Fowler spends a lot of space talking about personality attributes and processes, often in pairs.  The list includes “power and speed”, “strength and flexibility”, “balance and coordination”, “agility and accuracy”, “endurance and stamina”.  He defines concepts like Love, Truth, and Justice.  He makes the interesting observation that “endurance is about your relationship with suffering, and stamina is about your relationship with strength” (p 191), partly because suffering can happen as part of transformation.

He discusses social media under the concept of "virtual belonging", make-believe which is still "real".  (I know that others have purported the idea of "Alone together", Nov.2, 2011).   He also discusses acting in relation to virtual belonging, 

Now all of this reminds me of the “polarity theory” of Paul Rosenfels, as explained in a book “Homosexuality: The Psychology of the Creative Process” which I review here April 12, 2006.  I learned about Rosenfels when I regularly visited (and for a while “belonged” to) the Ninth Street Center (in the East Village – now called “The Paul Rosenfels Community”) in the mid 1970s after I had moved into New York City.  Rosenfels speaks of personalities as having attributes that are polar opposites, like “masculine and feminine” and “objective and subjective”, “balanced and unbalanced”.  This connects up to Fowler now pretty readily.  What is different is that Rosenfels pins these characteristics to individuals who may participate in a polarized romantic relationship (particularly relevant today as gay marriage develops in society).  A male person (even heterosexual) might well be a “subjective feminine male”, and therefore “unbalanced”.  The feminine personality is more interested in developing the capacity to “love”, the masculine, to exert “power”, but always “creatively”.  Now Love corresponds to Truth (which Fowler defines), and Power corresponds to “Right” (Paul’s word) or “Justice” (Fowler’s term).  Fowler does mention feminine-masculine as yin-yang at one point. What makes Fowler different is that in his view, all personalities should have access to all of these traits and processes, because all of these processes derive from “belonging”. It's interesting to remember that the Ninth Street Center offered acting classes back in the 1970s and considered acting a value venue for growth (especially for "masculine" personalities -- it helps if you have a devoted dog to do it with you)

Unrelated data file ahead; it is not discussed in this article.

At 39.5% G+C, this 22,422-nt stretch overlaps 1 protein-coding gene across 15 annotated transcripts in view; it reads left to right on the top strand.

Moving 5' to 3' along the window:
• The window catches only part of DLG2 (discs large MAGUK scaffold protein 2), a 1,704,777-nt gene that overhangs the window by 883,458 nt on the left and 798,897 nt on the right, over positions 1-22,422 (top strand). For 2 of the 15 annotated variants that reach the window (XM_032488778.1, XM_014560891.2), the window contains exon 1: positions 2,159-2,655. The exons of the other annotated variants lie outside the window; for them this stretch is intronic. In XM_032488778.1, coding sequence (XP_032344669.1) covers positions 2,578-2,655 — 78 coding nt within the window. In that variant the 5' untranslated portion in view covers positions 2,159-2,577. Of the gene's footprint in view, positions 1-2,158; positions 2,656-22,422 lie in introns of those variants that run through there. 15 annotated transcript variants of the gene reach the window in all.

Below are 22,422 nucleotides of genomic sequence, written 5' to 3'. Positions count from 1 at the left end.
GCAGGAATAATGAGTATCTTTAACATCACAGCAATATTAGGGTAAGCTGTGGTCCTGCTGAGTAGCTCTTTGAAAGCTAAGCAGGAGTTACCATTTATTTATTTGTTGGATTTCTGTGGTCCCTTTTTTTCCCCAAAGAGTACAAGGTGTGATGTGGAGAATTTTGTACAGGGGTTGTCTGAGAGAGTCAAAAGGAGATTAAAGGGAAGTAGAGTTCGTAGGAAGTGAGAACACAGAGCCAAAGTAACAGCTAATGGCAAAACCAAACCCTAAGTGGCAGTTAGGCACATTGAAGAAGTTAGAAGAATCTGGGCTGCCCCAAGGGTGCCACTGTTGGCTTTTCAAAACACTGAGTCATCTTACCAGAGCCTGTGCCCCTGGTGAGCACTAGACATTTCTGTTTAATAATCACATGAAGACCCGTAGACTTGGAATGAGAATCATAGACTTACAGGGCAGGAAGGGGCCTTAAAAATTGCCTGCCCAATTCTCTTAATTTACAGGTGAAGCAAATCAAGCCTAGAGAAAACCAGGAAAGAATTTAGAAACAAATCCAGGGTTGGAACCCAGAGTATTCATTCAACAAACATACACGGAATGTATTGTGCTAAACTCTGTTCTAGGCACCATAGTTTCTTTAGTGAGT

I don’t see Rosenfels mentioned in Fowler’s endnotes, which surprised me.  (Maybe I missed it.)  I believe I had mentioned Rosenfels to him back in Dallas in the 1980s.   But I would say that Fowler’s philosophy is like that of Rosenfels, with some elements of Zen. (There is a chapter on “inactivity”.)  It would fit well at Yogaville or the Monroe Institute (both of which I just visited this past weekend).